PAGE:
How Many Cheers for LA 2028?
I wonder if Mitt Romney's Spidey Sense started to tingle on Wednesday when it was announced for certain that Los Angeles would get the 2028 Summer Olympics.
Sure, we can all get a little excited over the idea of our country hosting another round of the Olympic Games, but hosting the Olympics is a little like when your friend gets an expensive new toy (like a boat or a sports car or a lake house) when they really can't afford it. You want to take all the advantage you can of the fun before the bills come due and the toy gets repossessed.
The Olympics don't seem to pay for themselves. The last Summer Games, in Rio, cost billions of dollars -- and many of the facilities were looted and abandoned just six months after the games ended. So much for a "legacy".
There are a wide range of problems with our conception of a worldwide rotation of Olympic games. The selection process is a welcome mat for corruption -- and that's not hyperbole. It's a documented problem. By moving the games from place to place, we leave behind big, disruptive projects in lots of places -- creating a negative endowment in the form of legacy maintenance costs that last long after the games have moved along to their next site. And none of this is to mention the massive problems with adequately funding the games without putting a hand deep into the pocket of the hosting government. Games with a balanced budget are about as rare as a stray hair on Romney's head.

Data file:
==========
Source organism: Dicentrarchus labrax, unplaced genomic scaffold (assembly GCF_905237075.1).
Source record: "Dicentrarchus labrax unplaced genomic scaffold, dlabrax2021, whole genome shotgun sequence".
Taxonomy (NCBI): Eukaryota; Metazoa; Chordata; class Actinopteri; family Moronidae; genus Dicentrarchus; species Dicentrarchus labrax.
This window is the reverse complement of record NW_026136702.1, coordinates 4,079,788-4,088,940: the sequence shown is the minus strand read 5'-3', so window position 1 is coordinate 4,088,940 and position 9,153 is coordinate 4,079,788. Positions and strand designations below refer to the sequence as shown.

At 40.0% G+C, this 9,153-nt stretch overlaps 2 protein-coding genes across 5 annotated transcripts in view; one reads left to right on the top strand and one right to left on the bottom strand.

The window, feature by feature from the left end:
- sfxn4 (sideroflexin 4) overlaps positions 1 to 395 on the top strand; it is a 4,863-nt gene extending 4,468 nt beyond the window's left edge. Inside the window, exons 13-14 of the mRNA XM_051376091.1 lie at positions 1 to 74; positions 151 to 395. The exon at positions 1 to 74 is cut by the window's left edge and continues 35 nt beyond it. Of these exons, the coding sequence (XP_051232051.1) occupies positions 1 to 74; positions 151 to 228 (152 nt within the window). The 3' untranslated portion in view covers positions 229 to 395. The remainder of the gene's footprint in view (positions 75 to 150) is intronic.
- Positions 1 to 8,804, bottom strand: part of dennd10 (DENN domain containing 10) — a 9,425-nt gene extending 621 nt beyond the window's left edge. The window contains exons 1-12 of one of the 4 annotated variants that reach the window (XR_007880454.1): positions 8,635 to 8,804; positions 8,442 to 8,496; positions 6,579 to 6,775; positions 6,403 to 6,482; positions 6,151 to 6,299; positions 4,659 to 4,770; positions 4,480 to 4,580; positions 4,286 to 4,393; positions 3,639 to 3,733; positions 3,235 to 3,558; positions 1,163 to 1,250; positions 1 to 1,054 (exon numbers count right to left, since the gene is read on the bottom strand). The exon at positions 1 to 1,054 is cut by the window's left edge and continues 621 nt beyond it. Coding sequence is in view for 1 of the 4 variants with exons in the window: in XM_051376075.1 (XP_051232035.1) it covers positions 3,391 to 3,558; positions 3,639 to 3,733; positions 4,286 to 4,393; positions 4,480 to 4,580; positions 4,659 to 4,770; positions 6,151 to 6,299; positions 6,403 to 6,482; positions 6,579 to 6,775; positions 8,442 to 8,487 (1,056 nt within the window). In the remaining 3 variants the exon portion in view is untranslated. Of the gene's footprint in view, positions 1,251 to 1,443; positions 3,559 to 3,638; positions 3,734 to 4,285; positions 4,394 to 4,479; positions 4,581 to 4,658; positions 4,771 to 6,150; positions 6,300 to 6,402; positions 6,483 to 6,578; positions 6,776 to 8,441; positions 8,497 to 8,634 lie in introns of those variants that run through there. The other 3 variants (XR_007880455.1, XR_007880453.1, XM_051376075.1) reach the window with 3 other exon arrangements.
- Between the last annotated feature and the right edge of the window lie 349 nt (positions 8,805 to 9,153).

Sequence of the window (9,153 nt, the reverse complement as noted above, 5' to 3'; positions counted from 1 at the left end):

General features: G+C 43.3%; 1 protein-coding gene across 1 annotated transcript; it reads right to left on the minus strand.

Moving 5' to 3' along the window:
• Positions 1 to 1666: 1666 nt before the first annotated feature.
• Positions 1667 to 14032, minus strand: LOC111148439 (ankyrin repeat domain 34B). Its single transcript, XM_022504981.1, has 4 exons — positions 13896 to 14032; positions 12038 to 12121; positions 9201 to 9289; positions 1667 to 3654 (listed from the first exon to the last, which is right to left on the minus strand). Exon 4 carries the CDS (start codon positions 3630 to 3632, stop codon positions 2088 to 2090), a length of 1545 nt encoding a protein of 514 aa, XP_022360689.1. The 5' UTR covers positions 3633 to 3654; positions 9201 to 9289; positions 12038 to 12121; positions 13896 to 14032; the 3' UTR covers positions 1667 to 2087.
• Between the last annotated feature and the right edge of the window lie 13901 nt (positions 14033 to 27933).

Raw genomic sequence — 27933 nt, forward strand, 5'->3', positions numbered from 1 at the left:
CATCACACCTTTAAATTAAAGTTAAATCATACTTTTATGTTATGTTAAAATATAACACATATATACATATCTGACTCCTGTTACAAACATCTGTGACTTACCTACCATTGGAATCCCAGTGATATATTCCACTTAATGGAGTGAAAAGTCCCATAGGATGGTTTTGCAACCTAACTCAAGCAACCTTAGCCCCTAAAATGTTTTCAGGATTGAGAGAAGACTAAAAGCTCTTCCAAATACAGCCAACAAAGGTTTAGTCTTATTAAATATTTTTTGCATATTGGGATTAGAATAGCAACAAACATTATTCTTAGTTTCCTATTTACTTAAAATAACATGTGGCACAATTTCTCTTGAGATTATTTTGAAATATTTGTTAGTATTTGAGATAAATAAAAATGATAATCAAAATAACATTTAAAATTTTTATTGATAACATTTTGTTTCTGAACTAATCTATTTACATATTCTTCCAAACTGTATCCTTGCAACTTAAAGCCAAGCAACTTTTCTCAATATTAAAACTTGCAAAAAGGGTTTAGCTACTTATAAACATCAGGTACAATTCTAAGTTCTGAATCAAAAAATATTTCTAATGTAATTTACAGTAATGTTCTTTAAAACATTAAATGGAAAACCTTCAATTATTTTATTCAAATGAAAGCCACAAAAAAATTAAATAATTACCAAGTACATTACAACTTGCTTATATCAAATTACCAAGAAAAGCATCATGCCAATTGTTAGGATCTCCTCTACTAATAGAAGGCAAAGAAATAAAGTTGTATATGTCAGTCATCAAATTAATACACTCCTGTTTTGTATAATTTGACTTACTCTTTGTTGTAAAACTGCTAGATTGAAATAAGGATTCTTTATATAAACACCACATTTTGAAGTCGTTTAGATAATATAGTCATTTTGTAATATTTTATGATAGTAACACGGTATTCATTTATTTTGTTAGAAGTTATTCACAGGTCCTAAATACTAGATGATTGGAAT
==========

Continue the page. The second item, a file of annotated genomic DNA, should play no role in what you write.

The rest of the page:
The Olympics should continue, to be sure. But we need to find one, two, or at most three permanent locations for each Olympic series, winter and summer.
The event is too big and the infrastructure required is too vast for it to make sense to treat it like a three-ring circus. A rotation among a small number of permanent sites would make sense and could be optimized for travel and broadcast times.
Maybe, just maybe, we as Americans could justify trying to get one of those destinations, figuring that with decades of repeated use it might pay off (like the Rose Bowl or the Indianapolis Motor Speedway). Migrating around like a bunch of lost birds just doesn't make sense.
Along with everyone else, I hope that Los Angeles 2028 will be a giant, on-time, under-budget success story. But I wouldn't bet the farm on it. Great managerial and intellectual resources like the ones required to salvage the Salt Lake City games are better put to use elsewhere. Instead of undertaking the Games from scratch every two years, the world should just agree to a predictable schedule among a small set of permanent world-class facilities. The Olympics shouldn't require a massive biennial undertaking (and subsequent rescue effort). We need Mitt Romney-class brains going to work to do other things.